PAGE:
To the extent the third heat exchanger 70 receives a portion of the first conditioned fluid 83 (discussed in greater detail below), a second portion 91 of the first conditioned fluid 83 can be communicated along a passage 98 to an inlet 102 of the third heat exchanger 70. The second portion 91 of the first conditioned fluid 83 is communicated through the third heat exchanger 70 and exchanges heat with yet another fluid 104, such as air, to render a third conditioned fluid 93 that exits the third heat exchanger 70 at outlet 106. The third conditioned fluid 93 from the third heat exchanger 70 is communicated along a passage 108 and is eventually communicated into the passage 96 such that the second conditioned fluid 89 from the second heat exchanger 68 and the third conditioned fluid 93 from the third heat exchanger 70 are mixed together to render a mixed conditioned fluid 95.

A first portion 97 of the mixed conditioned fluid 95 is communicated to a first engine system 110 along a passage 112. A second portion 99 of the mixed conditioned fluid 95 is communicated along passage 114 and is mixed with a third portion 101 of the first conditioned fluid 83 (communicated from the first heat exchanger 66 along a bypass passage 116 that extends between the first heat exchanger 66 and a second engine system 118) and is communicated to a second engine system 118. In this way, conditioned fluids having varying temperatures can be delivered to separate engine systems. For example, a mixture of the second portion 99 of the mixed conditioned fluid 95 and the third portion 101 of the first conditioned fluid 83 can include a greater temperature than the first portion 97 of the mixed conditioned fluid 95.

The first engine system 110 could include a portion of the geared architecture 48 of the fan section 22, such as journal bearings or other parts of the geared architecture 48. The second engine system 118 could include an engine bearing compartment, an engine gearbox or a drive mechanism of the geared architecture 48. Although only two engine systems are illustrated, it should be understood that additional or fewer engine systems can receive conditioned fluids from the thermal management system 100.

The second fluid circuit 62 of the thermal management system 100 includes a fluid tank 120, the second heat exchanger 68 (which is also incorporated into the first fluid circuit 60) and a pump 122. The second fluid circuit 62 can also optionally include a secondary pump 136.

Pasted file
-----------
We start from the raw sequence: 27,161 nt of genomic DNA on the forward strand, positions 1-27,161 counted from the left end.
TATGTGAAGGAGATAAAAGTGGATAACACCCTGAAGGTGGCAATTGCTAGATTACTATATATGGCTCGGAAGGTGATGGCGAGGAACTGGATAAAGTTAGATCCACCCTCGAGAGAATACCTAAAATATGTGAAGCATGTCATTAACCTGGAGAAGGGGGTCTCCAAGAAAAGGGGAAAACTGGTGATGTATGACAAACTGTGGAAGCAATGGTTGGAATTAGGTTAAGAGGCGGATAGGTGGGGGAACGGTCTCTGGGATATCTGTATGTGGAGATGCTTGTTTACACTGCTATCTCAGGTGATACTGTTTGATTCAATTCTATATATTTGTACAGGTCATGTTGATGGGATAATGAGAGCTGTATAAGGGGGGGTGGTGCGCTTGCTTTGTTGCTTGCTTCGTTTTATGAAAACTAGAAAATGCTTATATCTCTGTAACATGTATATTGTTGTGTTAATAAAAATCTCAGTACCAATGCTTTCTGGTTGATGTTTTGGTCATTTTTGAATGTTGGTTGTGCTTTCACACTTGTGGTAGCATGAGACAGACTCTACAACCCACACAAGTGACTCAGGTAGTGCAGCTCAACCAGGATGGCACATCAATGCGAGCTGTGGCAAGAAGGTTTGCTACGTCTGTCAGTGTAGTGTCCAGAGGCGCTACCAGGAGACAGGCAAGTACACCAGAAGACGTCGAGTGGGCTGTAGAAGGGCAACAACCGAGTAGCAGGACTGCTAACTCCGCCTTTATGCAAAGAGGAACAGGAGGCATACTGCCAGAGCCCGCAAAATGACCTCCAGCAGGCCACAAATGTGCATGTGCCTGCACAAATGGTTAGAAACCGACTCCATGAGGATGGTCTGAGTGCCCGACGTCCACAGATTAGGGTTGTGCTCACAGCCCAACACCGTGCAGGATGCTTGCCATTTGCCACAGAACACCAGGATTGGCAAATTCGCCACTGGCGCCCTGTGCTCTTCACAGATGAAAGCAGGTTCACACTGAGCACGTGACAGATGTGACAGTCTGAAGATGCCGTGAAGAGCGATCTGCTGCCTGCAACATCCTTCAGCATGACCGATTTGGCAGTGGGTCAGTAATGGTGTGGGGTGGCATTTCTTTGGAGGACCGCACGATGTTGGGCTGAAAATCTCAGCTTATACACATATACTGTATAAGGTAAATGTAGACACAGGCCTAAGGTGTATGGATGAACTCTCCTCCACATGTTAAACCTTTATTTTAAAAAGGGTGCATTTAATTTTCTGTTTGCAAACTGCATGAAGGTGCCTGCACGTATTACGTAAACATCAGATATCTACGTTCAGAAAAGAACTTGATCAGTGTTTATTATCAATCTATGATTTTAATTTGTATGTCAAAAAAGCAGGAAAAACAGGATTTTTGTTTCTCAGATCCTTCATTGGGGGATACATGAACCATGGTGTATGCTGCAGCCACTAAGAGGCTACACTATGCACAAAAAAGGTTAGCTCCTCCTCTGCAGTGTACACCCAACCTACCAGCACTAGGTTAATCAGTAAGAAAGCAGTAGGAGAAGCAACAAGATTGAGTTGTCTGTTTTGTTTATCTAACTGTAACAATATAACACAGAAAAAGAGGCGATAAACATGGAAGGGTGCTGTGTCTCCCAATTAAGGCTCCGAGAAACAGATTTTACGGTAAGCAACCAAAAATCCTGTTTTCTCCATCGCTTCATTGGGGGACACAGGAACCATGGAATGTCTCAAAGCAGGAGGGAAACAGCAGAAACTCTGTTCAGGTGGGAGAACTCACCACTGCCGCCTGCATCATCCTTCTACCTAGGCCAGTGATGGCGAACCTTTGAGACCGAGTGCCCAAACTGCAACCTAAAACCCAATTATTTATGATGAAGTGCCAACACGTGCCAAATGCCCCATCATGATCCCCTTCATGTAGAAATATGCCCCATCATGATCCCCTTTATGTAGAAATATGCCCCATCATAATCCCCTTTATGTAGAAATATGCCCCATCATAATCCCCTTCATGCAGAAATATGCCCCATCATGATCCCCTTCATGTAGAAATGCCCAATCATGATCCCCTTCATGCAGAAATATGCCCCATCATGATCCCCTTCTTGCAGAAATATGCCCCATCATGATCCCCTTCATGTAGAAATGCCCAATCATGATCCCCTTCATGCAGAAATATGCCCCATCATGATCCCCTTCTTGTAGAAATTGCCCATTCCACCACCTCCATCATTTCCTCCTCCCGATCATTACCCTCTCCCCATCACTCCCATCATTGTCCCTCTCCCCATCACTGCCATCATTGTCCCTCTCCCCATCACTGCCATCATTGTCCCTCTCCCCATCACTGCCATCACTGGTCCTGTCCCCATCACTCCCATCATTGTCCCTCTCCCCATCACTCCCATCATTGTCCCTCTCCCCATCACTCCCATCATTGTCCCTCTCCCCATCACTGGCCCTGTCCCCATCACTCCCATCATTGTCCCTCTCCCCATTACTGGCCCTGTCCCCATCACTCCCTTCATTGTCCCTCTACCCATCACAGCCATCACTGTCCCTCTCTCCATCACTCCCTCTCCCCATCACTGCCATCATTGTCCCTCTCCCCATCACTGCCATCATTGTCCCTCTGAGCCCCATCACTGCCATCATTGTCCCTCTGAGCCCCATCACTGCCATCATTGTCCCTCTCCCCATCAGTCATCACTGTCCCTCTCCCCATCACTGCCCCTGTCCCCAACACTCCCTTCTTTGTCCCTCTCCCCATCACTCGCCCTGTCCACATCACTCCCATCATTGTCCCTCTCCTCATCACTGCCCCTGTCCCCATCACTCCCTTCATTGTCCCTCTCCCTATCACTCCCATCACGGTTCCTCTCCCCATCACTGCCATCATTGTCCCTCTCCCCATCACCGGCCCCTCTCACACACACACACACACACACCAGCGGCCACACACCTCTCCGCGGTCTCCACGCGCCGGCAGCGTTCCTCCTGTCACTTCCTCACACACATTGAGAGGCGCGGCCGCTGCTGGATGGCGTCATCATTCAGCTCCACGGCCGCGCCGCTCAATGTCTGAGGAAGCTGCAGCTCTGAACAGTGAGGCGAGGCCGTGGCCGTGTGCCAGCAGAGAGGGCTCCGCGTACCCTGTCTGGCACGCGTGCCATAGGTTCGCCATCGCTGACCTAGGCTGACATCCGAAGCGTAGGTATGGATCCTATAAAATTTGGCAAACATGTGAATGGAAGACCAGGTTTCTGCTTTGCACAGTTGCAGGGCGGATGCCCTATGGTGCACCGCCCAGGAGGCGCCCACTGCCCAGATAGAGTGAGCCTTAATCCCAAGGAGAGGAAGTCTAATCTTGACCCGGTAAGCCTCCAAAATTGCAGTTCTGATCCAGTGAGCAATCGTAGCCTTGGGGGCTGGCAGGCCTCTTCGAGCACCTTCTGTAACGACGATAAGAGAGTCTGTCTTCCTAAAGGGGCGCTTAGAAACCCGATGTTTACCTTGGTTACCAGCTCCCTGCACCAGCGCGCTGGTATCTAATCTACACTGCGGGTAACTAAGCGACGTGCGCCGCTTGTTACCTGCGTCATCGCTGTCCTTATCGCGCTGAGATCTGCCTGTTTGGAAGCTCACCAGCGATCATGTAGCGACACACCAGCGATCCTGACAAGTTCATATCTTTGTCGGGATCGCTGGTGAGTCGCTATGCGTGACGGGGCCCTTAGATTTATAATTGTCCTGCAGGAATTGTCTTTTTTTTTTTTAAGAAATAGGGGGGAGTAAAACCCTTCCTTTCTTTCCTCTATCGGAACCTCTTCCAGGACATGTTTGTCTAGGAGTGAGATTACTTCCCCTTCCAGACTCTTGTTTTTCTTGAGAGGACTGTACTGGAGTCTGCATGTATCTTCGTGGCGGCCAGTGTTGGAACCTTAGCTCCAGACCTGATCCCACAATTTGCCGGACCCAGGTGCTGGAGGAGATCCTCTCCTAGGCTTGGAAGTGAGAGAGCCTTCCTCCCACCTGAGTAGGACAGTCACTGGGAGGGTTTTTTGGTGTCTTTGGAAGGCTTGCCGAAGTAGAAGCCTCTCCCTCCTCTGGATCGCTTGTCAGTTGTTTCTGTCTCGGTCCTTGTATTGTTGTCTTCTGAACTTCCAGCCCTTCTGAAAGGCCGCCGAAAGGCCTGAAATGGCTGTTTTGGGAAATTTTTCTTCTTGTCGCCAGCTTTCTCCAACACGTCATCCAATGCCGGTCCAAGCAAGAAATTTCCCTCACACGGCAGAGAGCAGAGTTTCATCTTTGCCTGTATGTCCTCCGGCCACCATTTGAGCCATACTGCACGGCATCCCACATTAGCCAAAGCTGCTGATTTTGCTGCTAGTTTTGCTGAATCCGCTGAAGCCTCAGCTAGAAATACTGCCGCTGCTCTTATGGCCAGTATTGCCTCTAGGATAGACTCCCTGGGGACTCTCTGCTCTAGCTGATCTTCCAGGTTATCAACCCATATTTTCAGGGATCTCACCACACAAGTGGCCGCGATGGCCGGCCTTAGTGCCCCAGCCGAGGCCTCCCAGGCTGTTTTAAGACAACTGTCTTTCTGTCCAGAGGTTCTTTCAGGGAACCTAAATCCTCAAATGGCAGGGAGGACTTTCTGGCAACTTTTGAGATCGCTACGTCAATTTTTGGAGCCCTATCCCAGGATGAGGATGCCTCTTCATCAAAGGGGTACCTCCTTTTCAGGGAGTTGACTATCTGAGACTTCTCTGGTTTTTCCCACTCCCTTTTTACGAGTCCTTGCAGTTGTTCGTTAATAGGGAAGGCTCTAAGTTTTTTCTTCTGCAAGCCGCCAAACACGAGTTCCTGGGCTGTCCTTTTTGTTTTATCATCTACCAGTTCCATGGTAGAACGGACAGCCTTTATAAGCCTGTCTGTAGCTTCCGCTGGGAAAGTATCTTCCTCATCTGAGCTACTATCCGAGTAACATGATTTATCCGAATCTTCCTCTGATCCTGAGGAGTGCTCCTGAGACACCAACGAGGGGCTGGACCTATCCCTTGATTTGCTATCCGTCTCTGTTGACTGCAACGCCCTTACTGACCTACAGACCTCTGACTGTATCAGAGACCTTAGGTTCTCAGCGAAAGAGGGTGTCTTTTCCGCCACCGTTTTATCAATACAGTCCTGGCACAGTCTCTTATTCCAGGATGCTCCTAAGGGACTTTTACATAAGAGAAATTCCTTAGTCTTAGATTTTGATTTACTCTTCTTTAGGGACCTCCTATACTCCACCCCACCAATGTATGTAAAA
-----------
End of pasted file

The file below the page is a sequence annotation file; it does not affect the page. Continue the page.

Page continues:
The fluid tank 120 stores the second fluid 87 that is different from the first fluid 81 for use by the gas turbine engine 20. In one example, the second fluid 87 is fuel. The pump 122 pumps the second fluid 87 from the fluid tank 120 along a passage 124 and through the second heat exchanger 68 along a passage 126 to extract heat from the first portion 85 of the first conditioned fluid 83 that is communicated through the second heat exchanger 68 in the first fluid circuit 60. A conditioned second fluid 105 is delivered along a passage 128 to a portion of the gas turbine engine, such as the combustor section 26 for generating the hot combustion gases that flow to the turbine section 28. A portion 107 of the conditioned second fluid 105 can be returned to the passage 124 via a bypass passage 130.

The second fluid circuit 62 can also incorporate a sensor 132 (i.e., a first sensor), such as a temperature sensor or other suitable sensor. The sensor 132 monitors the temperature of the conditioned second fluid 105. The sensor 132 communicates with an engine controller 134. The engine controller 134 is programmed with the necessary logic to interpret the information from the sensor 132, among other information, and modulate a positioning of the valve 88. The position of the valve 88 establishes what amount, if any, of the first conditioned fluid 83 will be communicated to the second and third heat exchangers 68, 70. In other words, the position of the valve 88 controls the amount of heat added to the second fluid 87 at different engine power conditions. Other valves, sensors and controls, examples of which are described below, could also be incorporated into the thermal management system 100.